Quinine was for a time the only effective remedy known for malaria:

Quinine was for a time the only effective remedy known for malaria:

Quinine

  It was originally used by the Incas of South America who obtained it from the bark of the cinchona tree.

Cinchona officinalis, the harvested bark

The Incas were made aware of the healing properties of the bitter alkaloid after a cinchona bark fell into a pool making its waters appear to be poisoned. One of the Incas was suffering from malaria and so keen was the feverish man to quench his thirst that he drank the bitter tasting water from the pool, not caring about the consequences. To everybody’s surprise instead of dying, he was cured. The Incas came to realize that quinine eased the symptoms of malaria, though they did not understand how the disease was transmitted.

Jesuit priest, Padre Calancha, serving in Peru reported in 1633 that the locals ground the bark of what they called “the fever tree” into a powder which they then used as a medication to cure fevers. He noted that this treatment was miraculously effective in curing diseases. Within seven years Jesuit missionaries had introduced quinine to Europe.

Peru offers a branch of cinchona to science (from a 17th-century engraving).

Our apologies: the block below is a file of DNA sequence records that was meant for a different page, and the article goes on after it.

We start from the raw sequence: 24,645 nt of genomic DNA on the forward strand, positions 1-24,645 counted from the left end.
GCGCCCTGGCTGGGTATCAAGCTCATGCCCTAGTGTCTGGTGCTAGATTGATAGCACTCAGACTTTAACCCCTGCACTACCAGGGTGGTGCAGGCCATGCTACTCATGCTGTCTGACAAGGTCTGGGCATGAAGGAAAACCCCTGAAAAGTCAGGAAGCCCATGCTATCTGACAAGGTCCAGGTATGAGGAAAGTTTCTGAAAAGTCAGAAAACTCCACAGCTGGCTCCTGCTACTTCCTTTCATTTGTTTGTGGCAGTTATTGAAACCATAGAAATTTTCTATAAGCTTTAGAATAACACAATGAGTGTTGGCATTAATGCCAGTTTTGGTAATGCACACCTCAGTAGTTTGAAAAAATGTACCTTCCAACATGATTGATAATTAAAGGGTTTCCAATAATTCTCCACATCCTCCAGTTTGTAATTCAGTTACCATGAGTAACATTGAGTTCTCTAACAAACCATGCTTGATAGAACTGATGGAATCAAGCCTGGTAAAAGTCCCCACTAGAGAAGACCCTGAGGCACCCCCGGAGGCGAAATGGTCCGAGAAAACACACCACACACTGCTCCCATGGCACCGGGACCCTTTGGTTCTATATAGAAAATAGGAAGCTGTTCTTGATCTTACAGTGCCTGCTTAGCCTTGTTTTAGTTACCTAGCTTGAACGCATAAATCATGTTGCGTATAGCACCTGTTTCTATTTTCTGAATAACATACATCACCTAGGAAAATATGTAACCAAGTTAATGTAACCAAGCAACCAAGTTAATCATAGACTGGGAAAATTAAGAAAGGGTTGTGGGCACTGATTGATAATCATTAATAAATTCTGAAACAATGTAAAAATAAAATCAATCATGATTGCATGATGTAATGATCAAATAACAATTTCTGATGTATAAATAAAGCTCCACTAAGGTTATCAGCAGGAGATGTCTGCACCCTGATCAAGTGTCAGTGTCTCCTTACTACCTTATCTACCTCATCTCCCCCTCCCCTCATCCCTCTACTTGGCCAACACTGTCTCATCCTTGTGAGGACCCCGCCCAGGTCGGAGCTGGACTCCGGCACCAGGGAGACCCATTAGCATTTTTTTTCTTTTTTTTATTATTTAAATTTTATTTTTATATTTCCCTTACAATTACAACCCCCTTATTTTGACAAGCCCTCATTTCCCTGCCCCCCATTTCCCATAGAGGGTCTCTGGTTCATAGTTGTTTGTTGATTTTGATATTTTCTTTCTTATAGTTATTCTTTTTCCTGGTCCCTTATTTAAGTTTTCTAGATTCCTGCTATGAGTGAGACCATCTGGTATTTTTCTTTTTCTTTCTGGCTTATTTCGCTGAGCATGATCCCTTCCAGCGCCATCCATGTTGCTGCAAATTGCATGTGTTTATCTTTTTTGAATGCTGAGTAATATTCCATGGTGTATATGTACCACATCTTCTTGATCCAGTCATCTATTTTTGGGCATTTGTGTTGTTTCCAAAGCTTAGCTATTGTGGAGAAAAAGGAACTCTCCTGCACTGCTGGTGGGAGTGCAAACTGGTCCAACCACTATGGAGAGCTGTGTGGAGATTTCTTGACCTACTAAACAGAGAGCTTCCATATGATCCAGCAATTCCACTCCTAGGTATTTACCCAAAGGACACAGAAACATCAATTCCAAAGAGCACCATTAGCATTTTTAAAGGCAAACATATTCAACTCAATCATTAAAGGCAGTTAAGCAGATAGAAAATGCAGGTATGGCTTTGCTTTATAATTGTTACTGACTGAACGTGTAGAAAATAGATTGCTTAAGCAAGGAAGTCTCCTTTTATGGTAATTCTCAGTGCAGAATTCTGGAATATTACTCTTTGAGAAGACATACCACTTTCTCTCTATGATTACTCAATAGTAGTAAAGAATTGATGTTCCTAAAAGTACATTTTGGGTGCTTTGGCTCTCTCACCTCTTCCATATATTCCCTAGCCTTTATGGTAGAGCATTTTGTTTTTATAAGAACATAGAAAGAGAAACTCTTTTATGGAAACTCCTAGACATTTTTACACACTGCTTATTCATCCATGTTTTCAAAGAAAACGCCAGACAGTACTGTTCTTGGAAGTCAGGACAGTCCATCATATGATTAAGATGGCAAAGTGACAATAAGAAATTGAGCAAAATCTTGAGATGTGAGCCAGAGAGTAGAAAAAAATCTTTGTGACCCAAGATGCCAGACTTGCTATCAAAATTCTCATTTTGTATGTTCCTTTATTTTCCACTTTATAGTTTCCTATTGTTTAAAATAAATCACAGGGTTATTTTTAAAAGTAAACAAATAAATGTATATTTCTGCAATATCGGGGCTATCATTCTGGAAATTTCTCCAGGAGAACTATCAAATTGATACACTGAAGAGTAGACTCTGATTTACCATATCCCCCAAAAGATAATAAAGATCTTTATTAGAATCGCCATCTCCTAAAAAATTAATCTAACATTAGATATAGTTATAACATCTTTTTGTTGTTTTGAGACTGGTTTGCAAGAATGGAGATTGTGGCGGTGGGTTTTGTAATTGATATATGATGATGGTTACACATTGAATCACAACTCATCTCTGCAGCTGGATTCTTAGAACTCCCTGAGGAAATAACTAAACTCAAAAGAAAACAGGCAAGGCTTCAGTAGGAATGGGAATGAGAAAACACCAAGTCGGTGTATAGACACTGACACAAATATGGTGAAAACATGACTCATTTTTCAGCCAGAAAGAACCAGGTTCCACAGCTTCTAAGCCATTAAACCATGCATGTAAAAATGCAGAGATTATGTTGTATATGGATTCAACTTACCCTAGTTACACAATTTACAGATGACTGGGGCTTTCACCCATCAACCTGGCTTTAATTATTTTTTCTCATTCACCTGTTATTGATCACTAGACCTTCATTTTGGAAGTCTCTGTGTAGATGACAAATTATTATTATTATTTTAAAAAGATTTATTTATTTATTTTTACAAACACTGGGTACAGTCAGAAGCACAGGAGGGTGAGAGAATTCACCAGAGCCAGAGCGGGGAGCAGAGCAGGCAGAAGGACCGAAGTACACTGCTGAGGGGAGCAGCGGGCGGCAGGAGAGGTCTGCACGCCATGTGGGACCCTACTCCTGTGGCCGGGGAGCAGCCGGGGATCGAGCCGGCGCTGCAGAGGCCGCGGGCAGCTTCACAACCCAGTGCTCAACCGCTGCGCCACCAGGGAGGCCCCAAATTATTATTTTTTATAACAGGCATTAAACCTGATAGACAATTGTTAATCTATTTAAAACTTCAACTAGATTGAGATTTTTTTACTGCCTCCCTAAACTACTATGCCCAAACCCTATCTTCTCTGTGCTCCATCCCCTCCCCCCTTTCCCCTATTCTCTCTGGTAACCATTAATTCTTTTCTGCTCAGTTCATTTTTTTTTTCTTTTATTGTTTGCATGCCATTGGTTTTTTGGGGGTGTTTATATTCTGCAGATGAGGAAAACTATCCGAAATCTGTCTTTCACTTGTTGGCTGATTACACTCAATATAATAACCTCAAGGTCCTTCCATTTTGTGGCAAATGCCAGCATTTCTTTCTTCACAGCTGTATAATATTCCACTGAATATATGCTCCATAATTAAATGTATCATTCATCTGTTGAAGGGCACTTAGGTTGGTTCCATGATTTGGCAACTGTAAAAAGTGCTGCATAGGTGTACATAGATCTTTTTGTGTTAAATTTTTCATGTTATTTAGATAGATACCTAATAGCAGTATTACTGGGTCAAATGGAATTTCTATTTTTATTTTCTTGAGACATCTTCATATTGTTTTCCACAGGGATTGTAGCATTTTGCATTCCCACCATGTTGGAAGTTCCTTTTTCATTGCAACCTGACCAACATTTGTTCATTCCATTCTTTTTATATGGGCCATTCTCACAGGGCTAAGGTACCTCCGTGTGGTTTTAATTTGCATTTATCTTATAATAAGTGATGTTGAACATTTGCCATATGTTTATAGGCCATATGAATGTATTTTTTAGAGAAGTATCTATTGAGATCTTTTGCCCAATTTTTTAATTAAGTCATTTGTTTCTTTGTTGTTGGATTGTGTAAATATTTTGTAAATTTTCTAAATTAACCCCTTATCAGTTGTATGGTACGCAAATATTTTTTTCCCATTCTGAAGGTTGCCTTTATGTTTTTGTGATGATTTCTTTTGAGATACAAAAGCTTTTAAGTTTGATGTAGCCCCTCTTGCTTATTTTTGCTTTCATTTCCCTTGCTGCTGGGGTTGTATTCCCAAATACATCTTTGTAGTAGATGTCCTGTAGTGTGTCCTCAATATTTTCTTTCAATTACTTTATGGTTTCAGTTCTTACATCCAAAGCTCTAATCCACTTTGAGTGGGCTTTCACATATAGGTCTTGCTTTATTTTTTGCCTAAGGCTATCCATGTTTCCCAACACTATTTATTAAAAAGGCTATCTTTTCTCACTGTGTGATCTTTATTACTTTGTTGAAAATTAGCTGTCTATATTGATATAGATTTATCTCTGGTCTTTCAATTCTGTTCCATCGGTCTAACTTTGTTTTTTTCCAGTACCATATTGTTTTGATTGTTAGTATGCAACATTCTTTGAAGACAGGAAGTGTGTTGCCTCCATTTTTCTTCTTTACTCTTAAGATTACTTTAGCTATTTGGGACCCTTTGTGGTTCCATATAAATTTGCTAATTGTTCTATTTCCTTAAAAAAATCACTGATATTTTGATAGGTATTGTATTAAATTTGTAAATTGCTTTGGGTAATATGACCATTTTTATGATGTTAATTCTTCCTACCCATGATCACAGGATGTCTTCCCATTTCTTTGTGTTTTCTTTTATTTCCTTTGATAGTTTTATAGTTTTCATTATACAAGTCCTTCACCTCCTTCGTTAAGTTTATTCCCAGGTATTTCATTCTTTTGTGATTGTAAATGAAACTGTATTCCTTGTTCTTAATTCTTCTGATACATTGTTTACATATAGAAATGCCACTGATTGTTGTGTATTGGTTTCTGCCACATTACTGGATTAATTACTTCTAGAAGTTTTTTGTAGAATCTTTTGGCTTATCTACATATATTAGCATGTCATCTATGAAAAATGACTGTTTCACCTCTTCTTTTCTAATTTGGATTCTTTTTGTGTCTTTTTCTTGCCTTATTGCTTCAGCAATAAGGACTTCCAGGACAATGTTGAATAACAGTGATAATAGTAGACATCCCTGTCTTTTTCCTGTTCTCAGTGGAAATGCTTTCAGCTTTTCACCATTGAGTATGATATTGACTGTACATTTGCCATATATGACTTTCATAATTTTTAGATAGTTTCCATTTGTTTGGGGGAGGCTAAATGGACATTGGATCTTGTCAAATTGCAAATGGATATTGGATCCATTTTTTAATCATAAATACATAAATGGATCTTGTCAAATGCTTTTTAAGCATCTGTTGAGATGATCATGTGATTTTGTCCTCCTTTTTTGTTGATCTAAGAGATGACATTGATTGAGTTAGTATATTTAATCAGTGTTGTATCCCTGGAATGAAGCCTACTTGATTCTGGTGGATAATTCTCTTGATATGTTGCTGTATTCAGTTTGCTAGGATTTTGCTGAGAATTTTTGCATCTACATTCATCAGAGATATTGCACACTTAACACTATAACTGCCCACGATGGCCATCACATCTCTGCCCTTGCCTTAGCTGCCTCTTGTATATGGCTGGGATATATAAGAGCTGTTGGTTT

In 1820 the French chemists Pierre Joseph Pelletier and Joseph Caventou isolated the alkaloid from the cinchona bark.

A formal chemical synthesis was accomplished in 1944 by American chemists R.B. Woodward and W.E. Doering. Since then, several more efficient quinine total syntheses have been achieved, but none of them can compete in economic terms with isolation of the alkaloid from natural sources.

Tonic water (or Indian tonic water) is a carbonated soft drink in which quinine is dissolved. It was originally used as a prophylactic against malaria, since it was originally intended for consumption in tropical areas of South Asia and Africa, where the disease is endemic. Quinine powder was so bitter that British officials stationed in early 19th Century India and other tropical posts began mixing the powder with soda and sugar, and a basic tonic water was created. Tonic water generally now has a significantly lower quinine content and is consumed for its distinctive bitter flavor.

It’s the quinine in tonic water that makes it glow in ultra-violet light.

Under ultraviolet light, the quinine in tonic water fluoresces.

The mixed drink gin and tonic also originated in British colonial India, when the British population would mix their medicinal quinine tonic with gin  to mask the bitter taste.

The Pimm’s cocktail was originally taken in Victorian England as a digestive tonic, due to the high level of quinine and the mass of herbs involved in its production.

In Scotland, the company A.G. Barr uses quinine as an ingredient in the carbonated and caffeinated beverage Irn-Bru.

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